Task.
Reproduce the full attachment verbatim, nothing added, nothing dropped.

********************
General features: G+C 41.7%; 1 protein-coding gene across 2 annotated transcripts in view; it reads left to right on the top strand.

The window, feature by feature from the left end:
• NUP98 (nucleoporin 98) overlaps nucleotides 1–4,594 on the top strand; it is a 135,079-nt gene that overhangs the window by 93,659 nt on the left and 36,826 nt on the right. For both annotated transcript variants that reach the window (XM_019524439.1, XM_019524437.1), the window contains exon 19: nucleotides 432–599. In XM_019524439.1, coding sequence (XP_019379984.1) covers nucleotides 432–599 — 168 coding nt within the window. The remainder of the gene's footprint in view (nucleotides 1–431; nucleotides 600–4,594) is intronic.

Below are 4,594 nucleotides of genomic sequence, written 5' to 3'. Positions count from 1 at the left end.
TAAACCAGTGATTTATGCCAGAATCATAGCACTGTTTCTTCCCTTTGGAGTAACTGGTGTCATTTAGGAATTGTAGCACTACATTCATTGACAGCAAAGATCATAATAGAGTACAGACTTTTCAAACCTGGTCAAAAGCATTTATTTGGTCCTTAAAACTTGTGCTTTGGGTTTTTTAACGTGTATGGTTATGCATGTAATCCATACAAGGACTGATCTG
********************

General features: G+C 41.7%; 1 protein-coding gene across 2 annotated transcripts in view; it reads left to right on the top strand.

The window, feature by feature from the left end:
• NUP98 (nucleoporin 98) overlaps nucleotides 1–4,594 on the top strand; it is a 135,079-nt gene that overhangs the window by 93,659 nt on the left and 36,826 nt on the right. For both annotated transcript variants that reach the window (XM_019524439.1, XM_019524437.1), the window contains exon 19: nucleotides 432–599. In XM_019524439.1, coding sequence (XP_019379984.1) covers nucleotides 432–599 — 168 coding nt within the window. The remainder of the gene's footprint in view (nucleotides 1–431; nucleotides 600–4,594) is intronic.

Below are 4,594 nucleotides of genomic sequence, written 5' to 3'. Positions count from 1 at the left end.
TAAACCAGTGATTTATGCCAGAATCATAGCACTGTTTCTTCCCTTTGGAGTAACTGGTGTCATTTAGGAATTGTAGCACTACATTCATTGACAGCAAAGATCATAATAGAGTACAGACTTTTCAAACCTGGTCAAAAGCATTTATTTGGTCCTTAAAACTTGTGCTTTGGGTTTTTTAACGTGTATGGTTATGCATGTAATCCATACAAGGACTGATCTG